Nature 459, 1131-1135 (25 June 2009) | doi:10.1038/nature08073; Received 18 April 2008; Accepted 23 April 2009; Published online 13 May 2009

Biomechanical forces promote embryonic haematopoiesis

Luigi Adamo1,4, Olaia Naveiras2,4, Pamela L. Wenzel2, Shannon McKinney-Freeman2, Peter J. Mack1, Jorge Gracia-Sancho1, Astrid Suchy-Dicey1, Momoko Yoshimoto3, M. William Lensch2, Mervin C. Yoder3, Guillermo García-Cardeña1,4 & George Q. Daley2,4

  1. Center for Excellence in Vascular Biology, Departments of Pathology Brigham and Women's Hospital and Harvard Medical School, Boston, Massachusetts 02115, USA
  2. Stem Cell Transplantation Program, Division of Pediatric Hematology/Oncology, Children's Hospital Boston and Dana Farber Cancer Institute; Department of Biological Chemistry and Molecular Pharmacology, Harvard Medical School; Division of Hematology, Brigham and Women's Hospital; Harvard Stem Cell Institute; Manton Center for Orphan Disease Research; Howard Hughes Medical Institute, Boston, Massachusetts 02115, USA
  3. Department of Pediatrics, Indiana University School of Medicine, Indianapolis, Indiana 46202, USA
  4. These authors contributed equally to this work.

Correspondence to: Guillermo García-Cardeña1,4George Q. Daley2,4 Correspondence and requests for materials should be addressed to G.Q.D. (Email: george.daley@childrens.harvard.edu) or G.G.-C. (Email: guillermo_garcia-cardena@hms.harvard.edu).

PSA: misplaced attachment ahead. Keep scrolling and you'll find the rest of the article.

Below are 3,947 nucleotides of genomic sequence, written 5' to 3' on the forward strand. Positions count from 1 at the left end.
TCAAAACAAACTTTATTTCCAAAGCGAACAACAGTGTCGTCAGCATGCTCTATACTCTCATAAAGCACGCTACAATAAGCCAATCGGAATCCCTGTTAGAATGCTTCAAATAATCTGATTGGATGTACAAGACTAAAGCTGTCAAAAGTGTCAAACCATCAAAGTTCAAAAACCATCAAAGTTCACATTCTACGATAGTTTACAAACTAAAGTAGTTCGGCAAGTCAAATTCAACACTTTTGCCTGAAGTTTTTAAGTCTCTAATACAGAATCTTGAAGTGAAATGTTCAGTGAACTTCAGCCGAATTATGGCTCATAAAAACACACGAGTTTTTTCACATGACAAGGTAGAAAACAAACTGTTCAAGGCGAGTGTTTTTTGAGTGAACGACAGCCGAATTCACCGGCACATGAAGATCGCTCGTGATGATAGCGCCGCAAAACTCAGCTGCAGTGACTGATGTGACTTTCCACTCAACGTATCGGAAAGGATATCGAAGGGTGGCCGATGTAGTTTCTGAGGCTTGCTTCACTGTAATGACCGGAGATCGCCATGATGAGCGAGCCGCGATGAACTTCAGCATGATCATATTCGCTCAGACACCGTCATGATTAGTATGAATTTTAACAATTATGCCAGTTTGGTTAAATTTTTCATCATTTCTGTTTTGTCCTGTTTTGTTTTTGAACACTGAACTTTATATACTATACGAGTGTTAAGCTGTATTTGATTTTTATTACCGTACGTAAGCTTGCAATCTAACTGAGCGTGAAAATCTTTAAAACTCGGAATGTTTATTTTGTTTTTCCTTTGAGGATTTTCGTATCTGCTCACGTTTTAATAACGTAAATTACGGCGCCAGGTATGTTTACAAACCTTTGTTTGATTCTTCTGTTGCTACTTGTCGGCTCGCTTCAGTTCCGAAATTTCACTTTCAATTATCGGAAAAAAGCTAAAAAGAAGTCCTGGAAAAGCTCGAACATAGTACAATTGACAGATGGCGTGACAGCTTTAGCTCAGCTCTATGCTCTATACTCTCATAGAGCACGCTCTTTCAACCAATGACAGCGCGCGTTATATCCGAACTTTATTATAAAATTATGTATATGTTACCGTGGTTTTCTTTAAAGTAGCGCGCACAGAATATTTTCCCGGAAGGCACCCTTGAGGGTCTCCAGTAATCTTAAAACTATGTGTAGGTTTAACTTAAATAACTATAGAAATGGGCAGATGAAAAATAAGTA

Biomechanical forces are emerging as critical regulators of embryogenesis, particularly in the developing cardiovascular system1, 2. After initiation of the heartbeat in vertebrates, cells lining the ventral aspect of the dorsal aorta, the placental vessels, and the umbilical and vitelline arteries initiate expression of the transcription factor Runx1 (refs 3–5), a master regulator of haematopoiesis, and give rise to haematopoietic cells4. It remains unknown whether the biomechanical forces imposed on the vascular wall at this developmental stage act as a determinant of haematopoietic potential6. Here, using mouse embryonic stem cells differentiated in vitro, we show that fluid shear stress increases the expression of Runx1 in CD41+c-Kit+ haematopoietic progenitor cells7, concomitantly augmenting their haematopoietic colony-forming potential. Moreover, we find that shear stress increases haematopoietic colony-forming potential and expression of haematopoietic markers in the para-aortic splanchnopleura/aorta–gonads–mesonephros of mouse embryos and that abrogation of nitric oxide, a mediator of shear-stress-induced signalling8, compromises haematopoietic potential in vitro and in vivo. Collectively, these data reveal a critical role for biomechanical forces in haematopoietic development.


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